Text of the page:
|T.I.v3 volunteers carefully consider Ken Yokanovich's Rivendell fixed gear rig at the checkpoint.
The night T.I.v3 started was a dark, fairly decent one, and the 3:00am wake -up call came in the motel and I sprang into action. I recall wondering where Zach Dundas stayed the night, then I saw his red Pontiac rental car parked on the road where we were to muster the starters and realized he likely spent the night there sleeping in the thing. So started my solo running of Trans Iowa.
As you fine readers may recall, I had already spent a LOT of time running this event myself. Most of the first one after the pre-race, and a lot of time during the truncated v2, I was on my own. However; what was different this time was that I had to shoulder the responsibility of this event alone. There was no "back-up", no one else to lean on for support or advice. I was "The Guy" now. If there were any issues, the excrement was going to roll uphill and stop right at the top, with me.
While that was known quite keenly by myself at that moment, I was also pretty ticked off yet about all the no-shows and was ready to just kick the can over and get on with this deal. Looking back, I think this attitude served me well for the duration of v3. See, as I stated a couple of posts back, I was pretty sure I didn't want to do this without Jeff, and having all those no-shows pretty much sealed the deal. All I had to do was to make sure I held up my end of the responsibilities of putting on the event and that I did that in the best way I knew how.
I already wrote a bunch about this event. (You can read a fine recapping of some of the event here) So, I'll just hit on some of the highlights I neglected in the previous post and tell you a bit here and there which Zach Dundas wrote about so well in "The Renegade Sportsman" book. Zach described the Trans Iowa experience he had and Trans Iowa thusly: "In deepest, darkest Iowa, I tracked the inspiring and insane Trans-Iowa endurance race, a 300+-mile amateur exorcism of cycling’s Lance Armstrong-ish demons."
Yeah, it was pretty funny, me being a rustic, 40 plus year old bicycle mechanic and Zach, an erudite college graduate cum punk rocker from Montana. I recall standing alongside the road North of Decorah, shivering under a star filled sky awaiting the leaders, and watching riders smack through a huge pothole at the bottom of a speedy downhill at the Sattre Store. Both times showing Zach why I felt the event mattered and both times answering a lot of his questions. Then we separated for much of the remainder of that morning.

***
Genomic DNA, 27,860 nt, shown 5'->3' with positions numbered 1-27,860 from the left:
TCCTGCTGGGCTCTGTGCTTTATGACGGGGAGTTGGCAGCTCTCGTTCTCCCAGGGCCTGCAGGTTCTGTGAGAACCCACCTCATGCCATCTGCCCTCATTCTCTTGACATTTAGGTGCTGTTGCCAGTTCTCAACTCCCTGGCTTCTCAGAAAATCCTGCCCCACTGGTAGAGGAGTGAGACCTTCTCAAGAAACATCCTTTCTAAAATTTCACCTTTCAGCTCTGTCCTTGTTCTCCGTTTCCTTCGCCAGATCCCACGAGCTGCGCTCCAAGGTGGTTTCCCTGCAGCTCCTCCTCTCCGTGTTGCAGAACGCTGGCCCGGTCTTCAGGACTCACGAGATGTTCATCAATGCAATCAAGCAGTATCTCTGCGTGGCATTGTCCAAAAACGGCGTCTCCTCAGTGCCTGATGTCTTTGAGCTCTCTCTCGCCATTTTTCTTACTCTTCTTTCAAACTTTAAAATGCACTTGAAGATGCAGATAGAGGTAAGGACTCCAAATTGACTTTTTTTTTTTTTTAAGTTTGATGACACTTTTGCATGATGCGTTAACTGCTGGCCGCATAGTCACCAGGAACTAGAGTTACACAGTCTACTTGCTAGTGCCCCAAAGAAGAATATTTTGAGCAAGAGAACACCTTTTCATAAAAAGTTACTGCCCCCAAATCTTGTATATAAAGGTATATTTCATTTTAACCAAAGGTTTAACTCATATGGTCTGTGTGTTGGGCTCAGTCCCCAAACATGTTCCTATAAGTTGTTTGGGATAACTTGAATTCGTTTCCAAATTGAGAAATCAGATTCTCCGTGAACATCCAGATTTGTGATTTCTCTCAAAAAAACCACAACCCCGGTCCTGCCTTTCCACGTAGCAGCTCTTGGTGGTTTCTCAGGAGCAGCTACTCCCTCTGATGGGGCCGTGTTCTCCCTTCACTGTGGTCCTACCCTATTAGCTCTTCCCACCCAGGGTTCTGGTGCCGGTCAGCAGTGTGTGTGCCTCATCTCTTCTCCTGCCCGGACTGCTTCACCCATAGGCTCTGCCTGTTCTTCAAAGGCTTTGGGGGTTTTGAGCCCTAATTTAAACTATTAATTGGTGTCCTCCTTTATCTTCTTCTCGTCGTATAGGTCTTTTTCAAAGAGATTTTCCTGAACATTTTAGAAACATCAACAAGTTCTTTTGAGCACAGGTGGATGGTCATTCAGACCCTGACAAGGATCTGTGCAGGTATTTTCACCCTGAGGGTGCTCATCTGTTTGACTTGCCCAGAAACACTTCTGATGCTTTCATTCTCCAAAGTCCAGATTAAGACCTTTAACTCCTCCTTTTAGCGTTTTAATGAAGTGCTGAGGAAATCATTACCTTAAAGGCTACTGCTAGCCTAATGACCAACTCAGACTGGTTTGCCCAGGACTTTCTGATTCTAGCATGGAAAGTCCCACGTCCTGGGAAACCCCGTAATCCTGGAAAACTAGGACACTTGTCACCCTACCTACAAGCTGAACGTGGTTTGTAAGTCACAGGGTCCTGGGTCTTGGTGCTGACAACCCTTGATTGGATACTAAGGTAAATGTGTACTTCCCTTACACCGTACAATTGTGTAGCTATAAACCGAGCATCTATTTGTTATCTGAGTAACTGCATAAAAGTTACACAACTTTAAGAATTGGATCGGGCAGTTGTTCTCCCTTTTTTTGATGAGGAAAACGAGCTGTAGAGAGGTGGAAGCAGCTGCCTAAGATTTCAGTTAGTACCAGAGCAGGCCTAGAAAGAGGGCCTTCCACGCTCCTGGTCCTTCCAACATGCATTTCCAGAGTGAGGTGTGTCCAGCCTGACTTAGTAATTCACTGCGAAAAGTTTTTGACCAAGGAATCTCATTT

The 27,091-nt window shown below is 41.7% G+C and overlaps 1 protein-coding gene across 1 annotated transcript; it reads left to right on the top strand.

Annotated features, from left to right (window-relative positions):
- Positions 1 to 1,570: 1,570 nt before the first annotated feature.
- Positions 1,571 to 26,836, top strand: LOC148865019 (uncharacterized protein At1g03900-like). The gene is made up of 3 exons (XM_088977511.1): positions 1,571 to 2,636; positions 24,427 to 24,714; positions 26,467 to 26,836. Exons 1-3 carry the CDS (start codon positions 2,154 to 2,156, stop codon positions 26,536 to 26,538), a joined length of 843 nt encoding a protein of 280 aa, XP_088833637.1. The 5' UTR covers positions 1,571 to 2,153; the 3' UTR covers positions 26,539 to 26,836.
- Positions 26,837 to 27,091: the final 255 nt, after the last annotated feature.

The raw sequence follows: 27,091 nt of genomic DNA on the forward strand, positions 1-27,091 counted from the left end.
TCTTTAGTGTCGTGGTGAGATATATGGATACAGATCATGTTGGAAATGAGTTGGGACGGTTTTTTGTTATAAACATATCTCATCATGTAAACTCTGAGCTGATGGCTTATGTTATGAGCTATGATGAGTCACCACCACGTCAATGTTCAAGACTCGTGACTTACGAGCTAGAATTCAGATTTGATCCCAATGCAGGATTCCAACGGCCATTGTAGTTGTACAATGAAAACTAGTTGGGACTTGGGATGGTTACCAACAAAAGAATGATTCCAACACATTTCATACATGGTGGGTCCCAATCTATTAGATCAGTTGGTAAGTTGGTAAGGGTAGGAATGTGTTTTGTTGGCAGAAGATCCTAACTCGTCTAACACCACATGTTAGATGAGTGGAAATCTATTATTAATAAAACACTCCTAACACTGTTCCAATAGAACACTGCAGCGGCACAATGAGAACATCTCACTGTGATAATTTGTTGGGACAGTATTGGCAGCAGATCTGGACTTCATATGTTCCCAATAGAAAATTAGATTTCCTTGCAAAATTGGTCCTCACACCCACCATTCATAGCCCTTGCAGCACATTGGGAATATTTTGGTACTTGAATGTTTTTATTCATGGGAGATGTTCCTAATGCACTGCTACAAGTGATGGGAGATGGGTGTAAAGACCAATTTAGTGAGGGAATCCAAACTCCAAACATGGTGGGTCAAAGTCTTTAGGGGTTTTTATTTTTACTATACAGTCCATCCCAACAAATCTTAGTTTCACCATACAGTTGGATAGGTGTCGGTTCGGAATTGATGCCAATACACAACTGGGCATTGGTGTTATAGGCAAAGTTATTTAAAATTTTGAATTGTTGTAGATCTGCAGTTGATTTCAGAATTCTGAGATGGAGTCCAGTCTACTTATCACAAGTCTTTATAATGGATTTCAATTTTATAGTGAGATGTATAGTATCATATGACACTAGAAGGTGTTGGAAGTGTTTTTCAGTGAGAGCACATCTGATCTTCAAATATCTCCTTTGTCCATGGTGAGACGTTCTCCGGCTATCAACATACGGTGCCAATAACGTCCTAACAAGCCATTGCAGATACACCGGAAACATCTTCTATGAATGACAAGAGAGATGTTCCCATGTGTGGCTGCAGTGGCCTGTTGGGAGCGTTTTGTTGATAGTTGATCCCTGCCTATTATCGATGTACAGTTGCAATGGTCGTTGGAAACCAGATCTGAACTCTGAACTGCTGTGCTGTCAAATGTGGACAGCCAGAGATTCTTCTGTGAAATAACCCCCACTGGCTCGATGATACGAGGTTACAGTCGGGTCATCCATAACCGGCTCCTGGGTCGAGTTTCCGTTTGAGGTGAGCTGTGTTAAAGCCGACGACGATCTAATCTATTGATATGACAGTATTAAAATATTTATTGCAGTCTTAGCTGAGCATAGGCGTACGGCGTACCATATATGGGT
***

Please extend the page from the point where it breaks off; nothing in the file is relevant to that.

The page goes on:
|Judging from this cue sheet, this road is in Allamakee County and the image was shot during T.I.v3
This was also my full introduction to "Team Polska", a three man group consisting of Marcin Nowak, Macjei Nowak, and Douglas Pietz. The first two being brothers and natives of Poland. They showed up in matching kit, rode as a team, and were giving chase to the lead duo of Brian Hannon and Ira Ryan. Marcin had attempted the ill-fated T.I.v2, and during this version, he came prepared to lay down what would become a very memorable performance. His brother and Doug were support, and gave everything to the effort. It was amazing, beautiful, and unreal to see this as a bystander. Zach Dundas got his money's worth there for a story!
Ryan and Hannon were also just machines. They were killing it, and at one point I was afraid that they would arrive at the Checkpoint in Brandon, Iowa, before my volunteers were going to be ready for them. I spent most of the morning shadowing the duo and crunching numbers like crazy. Fortunately, after 100 miles of scorching fast gravel riding, (they averaged above 18mph including stops), they slowed the pace a hair, enough so that I figured they would get there after the Checkpoint opened. I think it was somewhere around Stanley, Iowa where I realized that would be the case. Shortly afterward, I ran across Zach, near Independence, and we made plans to rendezvous in Brandon at the Checkpoint.
Ah! Checkpoint volunteers! That was an amazing relief to me. And one of them handed me a cold beer. Gosh! This was like, almost fun! That feeling would linger for a while. But later on into the event, I lost that feeling, and the reason why was due to one individual, who has been an enigma of Trans Iowa ever since.
Next: Part 2 of "More Tales of v3".